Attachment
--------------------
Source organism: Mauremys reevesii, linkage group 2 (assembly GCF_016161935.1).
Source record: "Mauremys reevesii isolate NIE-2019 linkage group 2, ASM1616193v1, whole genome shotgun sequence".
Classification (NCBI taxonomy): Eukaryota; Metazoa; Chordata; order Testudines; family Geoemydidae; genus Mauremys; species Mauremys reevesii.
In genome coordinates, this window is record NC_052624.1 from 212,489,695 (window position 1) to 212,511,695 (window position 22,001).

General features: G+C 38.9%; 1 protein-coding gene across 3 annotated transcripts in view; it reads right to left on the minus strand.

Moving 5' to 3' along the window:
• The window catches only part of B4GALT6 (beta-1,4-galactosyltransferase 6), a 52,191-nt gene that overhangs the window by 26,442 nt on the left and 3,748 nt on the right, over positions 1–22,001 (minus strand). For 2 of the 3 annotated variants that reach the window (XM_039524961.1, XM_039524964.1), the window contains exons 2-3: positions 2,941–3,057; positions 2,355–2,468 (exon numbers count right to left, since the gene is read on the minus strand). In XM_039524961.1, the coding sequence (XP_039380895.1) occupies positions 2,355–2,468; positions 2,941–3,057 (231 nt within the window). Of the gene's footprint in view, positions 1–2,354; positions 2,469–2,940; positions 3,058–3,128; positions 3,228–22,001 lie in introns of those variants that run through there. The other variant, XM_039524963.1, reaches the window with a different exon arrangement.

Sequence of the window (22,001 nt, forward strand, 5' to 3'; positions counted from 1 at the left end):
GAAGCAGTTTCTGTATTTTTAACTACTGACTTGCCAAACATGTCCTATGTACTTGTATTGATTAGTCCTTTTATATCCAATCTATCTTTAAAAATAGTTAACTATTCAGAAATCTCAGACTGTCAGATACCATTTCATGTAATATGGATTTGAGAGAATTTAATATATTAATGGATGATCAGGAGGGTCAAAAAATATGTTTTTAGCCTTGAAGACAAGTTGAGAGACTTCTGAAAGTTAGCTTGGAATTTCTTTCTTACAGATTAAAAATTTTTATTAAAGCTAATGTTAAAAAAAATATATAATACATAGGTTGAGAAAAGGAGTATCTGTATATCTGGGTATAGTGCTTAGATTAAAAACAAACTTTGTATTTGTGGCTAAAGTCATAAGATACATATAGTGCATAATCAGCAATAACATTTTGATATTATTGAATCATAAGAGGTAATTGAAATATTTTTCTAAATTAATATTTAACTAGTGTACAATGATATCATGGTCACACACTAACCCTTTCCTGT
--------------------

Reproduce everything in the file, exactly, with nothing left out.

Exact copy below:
Source organism: Mauremys reevesii, linkage group 2 (assembly GCF_016161935.1).
Source record: "Mauremys reevesii isolate NIE-2019 linkage group 2, ASM1616193v1, whole genome shotgun sequence".
Classification (NCBI taxonomy): Eukaryota; Metazoa; Chordata; order Testudines; family Geoemydidae; genus Mauremys; species Mauremys reevesii.
In genome coordinates, this window is record NC_052624.1 from 212,489,695 (window position 1) to 212,511,695 (window position 22,001).

General features: G+C 38.9%; 1 protein-coding gene across 3 annotated transcripts in view; it reads right to left on the minus strand.

Moving 5' to 3' along the window:
• The window catches only part of B4GALT6 (beta-1,4-galactosyltransferase 6), a 52,191-nt gene that overhangs the window by 26,442 nt on the left and 3,748 nt on the right, over positions 1–22,001 (minus strand). For 2 of the 3 annotated variants that reach the window (XM_039524961.1, XM_039524964.1), the window contains exons 2-3: positions 2,941–3,057; positions 2,355–2,468 (exon numbers count right to left, since the gene is read on the minus strand). In XM_039524961.1, the coding sequence (XP_039380895.1) occupies positions 2,355–2,468; positions 2,941–3,057 (231 nt within the window). Of the gene's footprint in view, positions 1–2,354; positions 2,469–2,940; positions 3,058–3,128; positions 3,228–22,001 lie in introns of those variants that run through there. The other variant, XM_039524963.1, reaches the window with a different exon arrangement.

Sequence of the window (22,001 nt, forward strand, 5' to 3'; positions counted from 1 at the left end):
GAAGCAGTTTCTGTATTTTTAACTACTGACTTGCCAAACATGTCCTATGTACTTGTATTGATTAGTCCTTTTATATCCAATCTATCTTTAAAAATAGTTAACTATTCAGAAATCTCAGACTGTCAGATACCATTTCATGTAATATGGATTTGAGAGAATTTAATATATTAATGGATGATCAGGAGGGTCAAAAAATATGTTTTTAGCCTTGAAGACAAGTTGAGAGACTTCTGAAAGTTAGCTTGGAATTTCTTTCTTACAGATTAAAAATTTTTATTAAAGCTAATGTTAAAAAAAATATATAATACATAGGTTGAGAAAAGGAGTATCTGTATATCTGGGTATAGTGCTTAGATTAAAAACAAACTTTGTATTTGTGGCTAAAGTCATAAGATACATATAGTGCATAATCAGCAATAACATTTTGATATTATTGAATCATAAGAGGTAATTGAAATATTTTTCTAAATTAATATTTAACTAGTGTACAATGATATCATGGTCACACACTAACCCTTTCCTGT